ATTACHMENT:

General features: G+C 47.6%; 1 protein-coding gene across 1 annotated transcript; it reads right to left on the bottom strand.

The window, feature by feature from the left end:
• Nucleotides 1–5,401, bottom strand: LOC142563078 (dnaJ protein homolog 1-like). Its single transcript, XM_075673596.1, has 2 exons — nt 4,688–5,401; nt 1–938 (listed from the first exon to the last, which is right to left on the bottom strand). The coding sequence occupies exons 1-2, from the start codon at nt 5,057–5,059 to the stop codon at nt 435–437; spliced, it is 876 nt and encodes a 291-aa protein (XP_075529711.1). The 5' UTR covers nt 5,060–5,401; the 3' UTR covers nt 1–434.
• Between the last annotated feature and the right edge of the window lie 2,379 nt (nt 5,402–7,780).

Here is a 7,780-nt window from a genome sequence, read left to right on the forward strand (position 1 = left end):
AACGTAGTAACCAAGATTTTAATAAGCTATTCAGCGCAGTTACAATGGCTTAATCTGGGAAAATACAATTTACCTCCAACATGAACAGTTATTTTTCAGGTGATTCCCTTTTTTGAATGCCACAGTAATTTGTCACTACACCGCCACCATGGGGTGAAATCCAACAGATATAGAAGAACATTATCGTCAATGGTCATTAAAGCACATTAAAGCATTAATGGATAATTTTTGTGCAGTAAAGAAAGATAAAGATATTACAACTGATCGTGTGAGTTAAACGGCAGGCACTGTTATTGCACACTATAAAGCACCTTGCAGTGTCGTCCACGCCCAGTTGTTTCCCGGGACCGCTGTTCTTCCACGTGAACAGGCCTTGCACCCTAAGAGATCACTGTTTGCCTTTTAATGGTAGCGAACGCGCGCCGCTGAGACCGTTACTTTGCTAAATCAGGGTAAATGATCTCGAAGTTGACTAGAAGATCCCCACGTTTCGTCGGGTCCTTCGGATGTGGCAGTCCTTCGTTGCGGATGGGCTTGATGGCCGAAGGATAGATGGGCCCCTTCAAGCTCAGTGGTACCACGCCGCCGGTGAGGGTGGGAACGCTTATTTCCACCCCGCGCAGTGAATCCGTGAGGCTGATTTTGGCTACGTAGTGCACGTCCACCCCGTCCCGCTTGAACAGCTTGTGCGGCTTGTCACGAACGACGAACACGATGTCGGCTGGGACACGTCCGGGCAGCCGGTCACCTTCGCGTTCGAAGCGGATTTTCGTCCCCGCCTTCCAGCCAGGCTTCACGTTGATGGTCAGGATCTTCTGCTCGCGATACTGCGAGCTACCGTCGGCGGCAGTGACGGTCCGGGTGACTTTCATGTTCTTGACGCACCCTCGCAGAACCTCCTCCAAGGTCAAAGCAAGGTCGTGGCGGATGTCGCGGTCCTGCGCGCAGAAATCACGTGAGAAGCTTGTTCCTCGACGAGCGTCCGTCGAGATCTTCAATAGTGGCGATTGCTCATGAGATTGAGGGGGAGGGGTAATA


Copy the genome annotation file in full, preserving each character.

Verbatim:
General features: G+C 47.6%; 1 protein-coding gene across 1 annotated transcript; it reads right to left on the bottom strand.

The window, feature by feature from the left end:
• Nucleotides 1–5,401, bottom strand: LOC142563078 (dnaJ protein homolog 1-like). Its single transcript, XM_075673596.1, has 2 exons — nt 4,688–5,401; nt 1–938 (listed from the first exon to the last, which is right to left on the bottom strand). The coding sequence occupies exons 1-2, from the start codon at nt 5,057–5,059 to the stop codon at nt 435–437; spliced, it is 876 nt and encodes a 291-aa protein (XP_075529711.1). The 5' UTR covers nt 5,060–5,401; the 3' UTR covers nt 1–434.
• Between the last annotated feature and the right edge of the window lie 2,379 nt (nt 5,402–7,780).

Here is a 7,780-nt window from a genome sequence, read left to right on the forward strand (position 1 = left end):
AACGTAGTAACCAAGATTTTAATAAGCTATTCAGCGCAGTTACAATGGCTTAATCTGGGAAAATACAATTTACCTCCAACATGAACAGTTATTTTTCAGGTGATTCCCTTTTTTGAATGCCACAGTAATTTGTCACTACACCGCCACCATGGGGTGAAATCCAACAGATATAGAAGAACATTATCGTCAATGGTCATTAAAGCACATTAAAGCATTAATGGATAATTTTTGTGCAGTAAAGAAAGATAAAGATATTACAACTGATCGTGTGAGTTAAACGGCAGGCACTGTTATTGCACACTATAAAGCACCTTGCAGTGTCGTCCACGCCCAGTTGTTTCCCGGGACCGCTGTTCTTCCACGTGAACAGGCCTTGCACCCTAAGAGATCACTGTTTGCCTTTTAATGGTAGCGAACGCGCGCCGCTGAGACCGTTACTTTGCTAAATCAGGGTAAATGATCTCGAAGTTGACTAGAAGATCCCCACGTTTCGTCGGGTCCTTCGGATGTGGCAGTCCTTCGTTGCGGATGGGCTTGATGGCCGAAGGATAGATGGGCCCCTTCAAGCTCAGTGGTACCACGCCGCCGGTGAGGGTGGGAACGCTTATTTCCACCCCGCGCAGTGAATCCGTGAGGCTGATTTTGGCTACGTAGTGCACGTCCACCCCGTCCCGCTTGAACAGCTTGTGCGGCTTGTCACGAACGACGAACACGATGTCGGCTGGGACACGTCCGGGCAGCCGGTCACCTTCGCGTTCGAAGCGGATTTTCGTCCCCGCCTTCCAGCCAGGCTTCACGTTGATGGTCAGGATCTTCTGCTCGCGATACTGCGAGCTACCGTCGGCGGCAGTGACGGTCCGGGTGACTTTCATGTTCTTGACGCACCCTCGCAGAACCTCCTCCAAGGTCAAAGCAAGGTCGTGGCGGATGTCGCGGTCCTGCGCGCAGAAATCACGTGAGAAGCTTGTTCCTCGACGAGCGTCCGTCGAGATCTTCAATAGTGGCGATTGCTCATGAGATTGAGGGGGAGGGGTAATA